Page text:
Palladino says Bradshaw himself told him to forget about departmental promotions. "After this, I saw that, hey, I'm not going anywhere in this department," he says.
New Times e-mailed Bradshaw spokesman Edmondson asking for comment about specific assertions made by Bryant, Palladino, and others. He responded in an
e-mail: "I've read your questions which all arise from a document being handed out by an ex-WPB employee [Bryant] who was fired by Chief Bradshaw for refusing to answer questions in an internal affairs investigation. Commenting on baseless allegations by such terminated employees would simply give credence to them."
Bradshaw last week characterized critics like Bryant -- who had passed out anti-Bradshaw fliers at a Bradshaw rally -- as "disgruntled ex-employees," according to the Palm Beach Post.
Bradshaw's tenure as West Palm chief has been plagued with accusations of discrimination by black officers on the force. And not long after he retired as chief in January, it became clear he'd not escape the race issue in the sheriff's contest.
The topic ignited in April when Sheriff Bieluch failed to discipline a corporal for making racist remarks. An internal affairs investigation had found that Scott Langill, a white motorcycle instructor with the agency, had referred to a Jewish deputy as a "fat, disgusting Jew" and "dirty Jew." On one occasion, he assumed a German accent, clicked his heels and said to the deputy, "Your papers are not in order. To the oven!" He once asked a black deputy if he was eating "black man's pie," meaning watermelon. On several occasions, when entering a restaurant with a black deputy, Langill asked the waitress, "I have a black man here. Is it OK if he comes in?"
Langill claimed that it was all in good fun and that everyone understood he was joking. Regardless, investigators ruled that he'd made derogatory racist remarks, but Bieluch's top officers declined to punish him. Major Dan Smith noted that some comments were "meant to be positive and not derogatory in nature." Bieluch supported his top men.
Bieluch, already under fire by Palm Beach County Commissioner Addie Greene for failing to promote minority deputies, dropped his reelection bid in the wake of the controversy and endorsed Bradshaw.
Bradshaw, however, doesn't stand on the firmest of footing when it comes to dealing with discrimination complaints. He left his position with two discrimination lawsuits pending. Seven black West Palm police officers sued in April 2000, claiming that the department had discriminated against them by denying promotions, assignments, and overtime work.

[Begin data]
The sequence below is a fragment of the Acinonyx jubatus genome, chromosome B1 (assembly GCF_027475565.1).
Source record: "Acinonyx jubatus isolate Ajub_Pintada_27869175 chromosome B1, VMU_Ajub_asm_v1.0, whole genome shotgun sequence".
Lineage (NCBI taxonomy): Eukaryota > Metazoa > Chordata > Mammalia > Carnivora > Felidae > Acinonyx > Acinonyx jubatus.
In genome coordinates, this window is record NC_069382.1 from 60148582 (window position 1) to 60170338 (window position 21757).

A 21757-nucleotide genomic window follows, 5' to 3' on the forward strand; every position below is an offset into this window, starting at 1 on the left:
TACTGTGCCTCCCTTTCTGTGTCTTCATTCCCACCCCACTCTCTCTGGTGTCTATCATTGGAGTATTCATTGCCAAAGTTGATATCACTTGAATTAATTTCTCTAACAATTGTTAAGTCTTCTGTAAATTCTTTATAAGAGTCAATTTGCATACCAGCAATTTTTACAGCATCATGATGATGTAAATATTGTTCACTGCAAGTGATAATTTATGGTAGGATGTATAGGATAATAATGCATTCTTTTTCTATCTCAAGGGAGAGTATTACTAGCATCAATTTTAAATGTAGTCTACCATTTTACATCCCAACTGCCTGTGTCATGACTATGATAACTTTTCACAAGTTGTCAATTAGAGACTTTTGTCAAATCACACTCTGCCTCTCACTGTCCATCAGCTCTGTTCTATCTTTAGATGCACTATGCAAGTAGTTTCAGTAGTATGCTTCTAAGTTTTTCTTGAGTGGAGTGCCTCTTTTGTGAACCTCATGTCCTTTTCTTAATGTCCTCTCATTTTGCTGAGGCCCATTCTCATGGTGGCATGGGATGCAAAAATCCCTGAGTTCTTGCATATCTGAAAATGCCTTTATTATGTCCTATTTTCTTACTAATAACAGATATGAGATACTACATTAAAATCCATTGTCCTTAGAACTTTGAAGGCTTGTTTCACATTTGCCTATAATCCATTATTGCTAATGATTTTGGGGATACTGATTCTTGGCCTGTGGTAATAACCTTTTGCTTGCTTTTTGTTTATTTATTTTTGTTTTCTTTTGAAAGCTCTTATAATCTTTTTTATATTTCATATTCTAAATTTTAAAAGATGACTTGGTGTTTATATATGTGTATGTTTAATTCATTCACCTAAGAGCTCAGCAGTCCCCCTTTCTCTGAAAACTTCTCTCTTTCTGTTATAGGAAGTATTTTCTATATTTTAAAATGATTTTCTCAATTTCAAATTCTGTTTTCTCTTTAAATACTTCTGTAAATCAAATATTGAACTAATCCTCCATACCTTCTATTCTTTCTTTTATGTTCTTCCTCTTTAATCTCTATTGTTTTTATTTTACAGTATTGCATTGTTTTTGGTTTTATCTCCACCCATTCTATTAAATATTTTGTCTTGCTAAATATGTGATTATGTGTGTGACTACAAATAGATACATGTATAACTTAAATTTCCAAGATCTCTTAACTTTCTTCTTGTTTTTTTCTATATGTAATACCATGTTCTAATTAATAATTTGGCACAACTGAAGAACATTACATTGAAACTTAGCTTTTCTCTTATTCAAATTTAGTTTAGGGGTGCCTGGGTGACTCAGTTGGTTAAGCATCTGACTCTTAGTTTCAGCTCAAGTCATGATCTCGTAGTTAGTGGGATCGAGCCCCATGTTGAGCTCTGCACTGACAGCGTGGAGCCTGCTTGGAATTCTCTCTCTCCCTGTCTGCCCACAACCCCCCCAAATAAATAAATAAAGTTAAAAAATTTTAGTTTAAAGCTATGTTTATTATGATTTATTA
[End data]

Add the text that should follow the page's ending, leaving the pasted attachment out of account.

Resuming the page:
"The reason we filed the lawsuit was that it was a Jim Crow system in West Palm," says William McCray, a 36-year-old former cop with the city. He was fired by Bradshaw in March 2001. "It's separate and unequal treatment. There were two classes of people in the department. It's like a royal family: You had the peasants, and you had kings and queens that could do no wrong. If you're not affiliated, you would be scrutinized much more if something went wrong. If you hung out with them, drank with them, and then got in trouble, don't worry, because this is my buddy." (Asked about McCray's firing last week, Bradshaw told the Post, "I did what was the right thing to do. In fact, with McCray's incident, the arbitrator said he had one of the worst disciplinary records he's ever seen.")
"He just isn't a fair person in any kind of fashion," says Phillip Williams, a plaintiff who is still on the force. "He won't do what's right for everybody; he'll do what's right for a certain few."
Bradshaw retaliated against the officers involved in the lawsuit, they contend. When one of the plaintiffs, Richard Pleasant, was transferred off the anti-drug D.A.R.E. team -- a highly desirable position -- he said in a deposition that two officers told him Bradshaw was angry about the litigation and intended to "teach [him] a lesson."
Bryant contends that Bradshaw initiated an internal affairs investigation against him as a result of the lawsuit. Bryant, who had been in charge of the evidence room, had allowed a subordinate to give away packs of cigarettes from the evidence room. The tobacco had been purchased during sting operations of stores selling to minors, but the cases were closed and the cigarettes no longer needed. The investigation intensified, with Bryant refusing to answer investigators' questions, all of which led to Bradshaw's decision to fire him.
"The lawsuit was the only reason for the escalation over this petty incident," Bryant maintains. "I don't have an absolute perfect record, nor have I done anything egregious."